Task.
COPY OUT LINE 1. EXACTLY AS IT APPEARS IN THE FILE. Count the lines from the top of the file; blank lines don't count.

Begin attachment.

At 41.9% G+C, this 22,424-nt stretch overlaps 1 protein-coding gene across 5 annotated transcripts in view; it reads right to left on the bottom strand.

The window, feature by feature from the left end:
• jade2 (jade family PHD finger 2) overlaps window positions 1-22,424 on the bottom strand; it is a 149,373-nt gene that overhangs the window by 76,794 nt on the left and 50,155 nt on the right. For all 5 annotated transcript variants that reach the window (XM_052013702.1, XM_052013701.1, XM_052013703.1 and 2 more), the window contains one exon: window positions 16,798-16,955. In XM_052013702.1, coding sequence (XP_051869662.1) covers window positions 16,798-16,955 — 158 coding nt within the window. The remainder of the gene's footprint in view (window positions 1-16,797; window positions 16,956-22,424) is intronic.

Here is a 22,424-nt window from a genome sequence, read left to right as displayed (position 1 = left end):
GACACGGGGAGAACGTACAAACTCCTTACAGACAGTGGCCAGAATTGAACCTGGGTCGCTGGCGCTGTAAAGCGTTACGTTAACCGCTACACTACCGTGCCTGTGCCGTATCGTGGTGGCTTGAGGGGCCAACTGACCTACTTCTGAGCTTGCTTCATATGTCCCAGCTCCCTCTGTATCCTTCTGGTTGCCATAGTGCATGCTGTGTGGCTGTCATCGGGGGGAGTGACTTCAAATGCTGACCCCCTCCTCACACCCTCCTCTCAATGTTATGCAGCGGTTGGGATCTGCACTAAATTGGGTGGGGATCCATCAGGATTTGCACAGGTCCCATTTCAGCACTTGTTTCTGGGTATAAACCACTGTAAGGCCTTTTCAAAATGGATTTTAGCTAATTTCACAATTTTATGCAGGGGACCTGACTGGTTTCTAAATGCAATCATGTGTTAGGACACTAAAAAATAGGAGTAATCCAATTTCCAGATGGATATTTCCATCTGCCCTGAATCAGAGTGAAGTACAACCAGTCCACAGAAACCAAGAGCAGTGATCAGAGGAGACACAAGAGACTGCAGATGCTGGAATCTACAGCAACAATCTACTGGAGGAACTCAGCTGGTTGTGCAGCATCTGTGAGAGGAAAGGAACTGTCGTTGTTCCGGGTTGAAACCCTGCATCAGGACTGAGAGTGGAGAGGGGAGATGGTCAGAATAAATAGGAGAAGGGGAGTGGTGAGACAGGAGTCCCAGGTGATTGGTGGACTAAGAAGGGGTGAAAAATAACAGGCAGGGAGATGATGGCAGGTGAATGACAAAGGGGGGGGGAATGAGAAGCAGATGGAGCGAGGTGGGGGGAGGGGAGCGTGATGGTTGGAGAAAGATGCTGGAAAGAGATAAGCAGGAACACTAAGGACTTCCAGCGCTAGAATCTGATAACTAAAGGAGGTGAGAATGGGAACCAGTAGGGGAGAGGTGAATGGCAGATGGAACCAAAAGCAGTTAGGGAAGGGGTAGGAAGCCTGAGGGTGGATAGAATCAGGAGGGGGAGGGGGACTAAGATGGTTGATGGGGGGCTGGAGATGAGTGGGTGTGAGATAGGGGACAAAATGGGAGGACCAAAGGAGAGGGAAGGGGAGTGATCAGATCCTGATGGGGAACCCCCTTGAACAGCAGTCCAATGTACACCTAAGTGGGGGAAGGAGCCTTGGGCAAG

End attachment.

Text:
At 41.9% G+C, this 22,424-nt stretch overlaps 1 protein-coding gene across 5 annotated transcripts in view; it reads right to left on the bottom strand.